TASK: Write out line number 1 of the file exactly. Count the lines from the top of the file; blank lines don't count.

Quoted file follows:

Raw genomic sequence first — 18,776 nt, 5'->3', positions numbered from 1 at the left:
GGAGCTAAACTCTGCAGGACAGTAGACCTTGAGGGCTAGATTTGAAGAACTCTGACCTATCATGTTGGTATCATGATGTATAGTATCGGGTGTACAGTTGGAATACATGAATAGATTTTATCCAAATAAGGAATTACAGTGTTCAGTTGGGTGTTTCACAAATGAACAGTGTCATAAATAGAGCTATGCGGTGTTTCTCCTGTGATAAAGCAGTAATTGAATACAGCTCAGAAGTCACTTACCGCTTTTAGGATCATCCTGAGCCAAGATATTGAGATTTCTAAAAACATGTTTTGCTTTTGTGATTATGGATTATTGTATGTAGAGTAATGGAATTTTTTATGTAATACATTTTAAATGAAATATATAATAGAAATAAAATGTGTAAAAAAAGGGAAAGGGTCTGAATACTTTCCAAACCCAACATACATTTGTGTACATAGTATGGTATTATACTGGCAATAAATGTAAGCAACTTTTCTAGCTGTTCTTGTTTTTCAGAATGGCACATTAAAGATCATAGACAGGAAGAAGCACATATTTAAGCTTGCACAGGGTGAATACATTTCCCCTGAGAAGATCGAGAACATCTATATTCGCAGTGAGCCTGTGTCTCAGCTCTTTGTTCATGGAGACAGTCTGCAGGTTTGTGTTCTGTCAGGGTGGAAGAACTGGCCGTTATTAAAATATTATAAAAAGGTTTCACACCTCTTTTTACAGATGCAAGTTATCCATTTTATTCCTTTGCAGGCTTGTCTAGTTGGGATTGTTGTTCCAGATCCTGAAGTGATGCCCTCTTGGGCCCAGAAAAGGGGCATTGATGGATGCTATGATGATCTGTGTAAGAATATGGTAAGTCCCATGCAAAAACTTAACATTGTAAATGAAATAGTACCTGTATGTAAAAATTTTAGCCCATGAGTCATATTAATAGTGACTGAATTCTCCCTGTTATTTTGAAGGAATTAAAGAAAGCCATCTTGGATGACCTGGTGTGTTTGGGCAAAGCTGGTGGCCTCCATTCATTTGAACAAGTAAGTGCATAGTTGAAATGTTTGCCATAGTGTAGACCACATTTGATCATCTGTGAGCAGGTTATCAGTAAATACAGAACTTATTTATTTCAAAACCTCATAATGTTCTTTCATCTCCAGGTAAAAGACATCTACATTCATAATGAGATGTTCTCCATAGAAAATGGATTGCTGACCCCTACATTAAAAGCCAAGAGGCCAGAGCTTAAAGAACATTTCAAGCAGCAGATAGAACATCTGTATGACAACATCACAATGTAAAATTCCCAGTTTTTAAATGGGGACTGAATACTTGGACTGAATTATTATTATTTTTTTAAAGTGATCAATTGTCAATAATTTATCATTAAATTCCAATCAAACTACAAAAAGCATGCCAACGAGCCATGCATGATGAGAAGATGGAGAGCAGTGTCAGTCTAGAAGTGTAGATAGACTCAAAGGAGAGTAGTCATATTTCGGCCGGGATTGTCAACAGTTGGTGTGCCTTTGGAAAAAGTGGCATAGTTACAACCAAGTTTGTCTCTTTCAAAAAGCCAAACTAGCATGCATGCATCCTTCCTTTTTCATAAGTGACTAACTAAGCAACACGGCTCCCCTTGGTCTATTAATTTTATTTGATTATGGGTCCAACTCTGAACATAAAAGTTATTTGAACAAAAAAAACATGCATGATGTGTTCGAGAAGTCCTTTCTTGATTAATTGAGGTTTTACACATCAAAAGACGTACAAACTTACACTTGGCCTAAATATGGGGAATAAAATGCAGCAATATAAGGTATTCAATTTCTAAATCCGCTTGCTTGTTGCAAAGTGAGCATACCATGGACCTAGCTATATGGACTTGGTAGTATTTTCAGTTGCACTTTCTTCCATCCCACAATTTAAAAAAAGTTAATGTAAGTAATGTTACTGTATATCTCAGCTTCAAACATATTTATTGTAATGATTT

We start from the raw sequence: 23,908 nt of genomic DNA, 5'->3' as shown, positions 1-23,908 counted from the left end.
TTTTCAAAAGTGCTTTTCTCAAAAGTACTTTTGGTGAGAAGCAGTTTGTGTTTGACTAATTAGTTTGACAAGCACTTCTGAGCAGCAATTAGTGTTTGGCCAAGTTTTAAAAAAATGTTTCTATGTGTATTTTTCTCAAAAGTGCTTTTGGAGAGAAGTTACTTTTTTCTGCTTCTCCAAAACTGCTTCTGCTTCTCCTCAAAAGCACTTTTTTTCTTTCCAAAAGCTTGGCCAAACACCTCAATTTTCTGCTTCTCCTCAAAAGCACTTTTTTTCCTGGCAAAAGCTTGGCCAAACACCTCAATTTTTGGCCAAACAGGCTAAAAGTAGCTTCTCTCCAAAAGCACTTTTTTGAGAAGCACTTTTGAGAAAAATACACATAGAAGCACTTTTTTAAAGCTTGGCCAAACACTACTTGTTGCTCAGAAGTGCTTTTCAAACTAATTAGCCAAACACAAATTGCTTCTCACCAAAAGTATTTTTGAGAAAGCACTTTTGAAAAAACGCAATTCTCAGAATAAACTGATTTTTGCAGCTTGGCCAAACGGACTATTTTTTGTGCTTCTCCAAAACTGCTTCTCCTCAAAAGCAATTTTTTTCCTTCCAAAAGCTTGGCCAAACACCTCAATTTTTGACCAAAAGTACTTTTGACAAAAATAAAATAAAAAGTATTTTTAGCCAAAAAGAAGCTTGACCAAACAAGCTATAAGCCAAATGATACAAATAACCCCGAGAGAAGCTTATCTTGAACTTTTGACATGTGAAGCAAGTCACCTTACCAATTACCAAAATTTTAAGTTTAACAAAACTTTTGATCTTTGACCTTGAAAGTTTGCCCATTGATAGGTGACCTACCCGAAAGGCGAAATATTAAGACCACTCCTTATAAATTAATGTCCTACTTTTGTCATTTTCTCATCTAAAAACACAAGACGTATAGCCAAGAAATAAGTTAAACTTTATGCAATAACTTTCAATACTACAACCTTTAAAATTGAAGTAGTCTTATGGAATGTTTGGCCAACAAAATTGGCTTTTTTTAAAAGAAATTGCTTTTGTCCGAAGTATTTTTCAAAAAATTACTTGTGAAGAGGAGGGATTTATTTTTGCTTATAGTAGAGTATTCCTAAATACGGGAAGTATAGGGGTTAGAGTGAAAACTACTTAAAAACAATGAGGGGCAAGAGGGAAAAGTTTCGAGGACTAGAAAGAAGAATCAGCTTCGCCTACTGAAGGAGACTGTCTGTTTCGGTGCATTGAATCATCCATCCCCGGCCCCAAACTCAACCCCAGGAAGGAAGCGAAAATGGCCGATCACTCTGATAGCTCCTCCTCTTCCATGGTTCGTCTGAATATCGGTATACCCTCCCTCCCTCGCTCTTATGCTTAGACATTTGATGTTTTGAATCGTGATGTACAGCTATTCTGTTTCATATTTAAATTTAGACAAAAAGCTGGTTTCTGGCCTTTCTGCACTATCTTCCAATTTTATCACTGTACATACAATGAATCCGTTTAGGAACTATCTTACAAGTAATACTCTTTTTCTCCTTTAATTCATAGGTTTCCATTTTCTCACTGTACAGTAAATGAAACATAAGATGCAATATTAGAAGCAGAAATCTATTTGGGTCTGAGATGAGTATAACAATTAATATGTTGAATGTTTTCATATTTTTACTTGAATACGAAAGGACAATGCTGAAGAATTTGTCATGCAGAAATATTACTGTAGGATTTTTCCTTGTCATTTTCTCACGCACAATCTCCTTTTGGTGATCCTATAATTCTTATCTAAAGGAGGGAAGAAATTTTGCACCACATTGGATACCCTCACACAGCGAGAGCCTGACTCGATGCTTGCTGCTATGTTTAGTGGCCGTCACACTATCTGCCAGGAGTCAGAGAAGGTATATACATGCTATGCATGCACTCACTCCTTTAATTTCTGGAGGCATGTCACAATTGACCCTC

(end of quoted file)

Raw genomic sequence first — 18,776 nt, 5'->3', positions numbered from 1 at the left: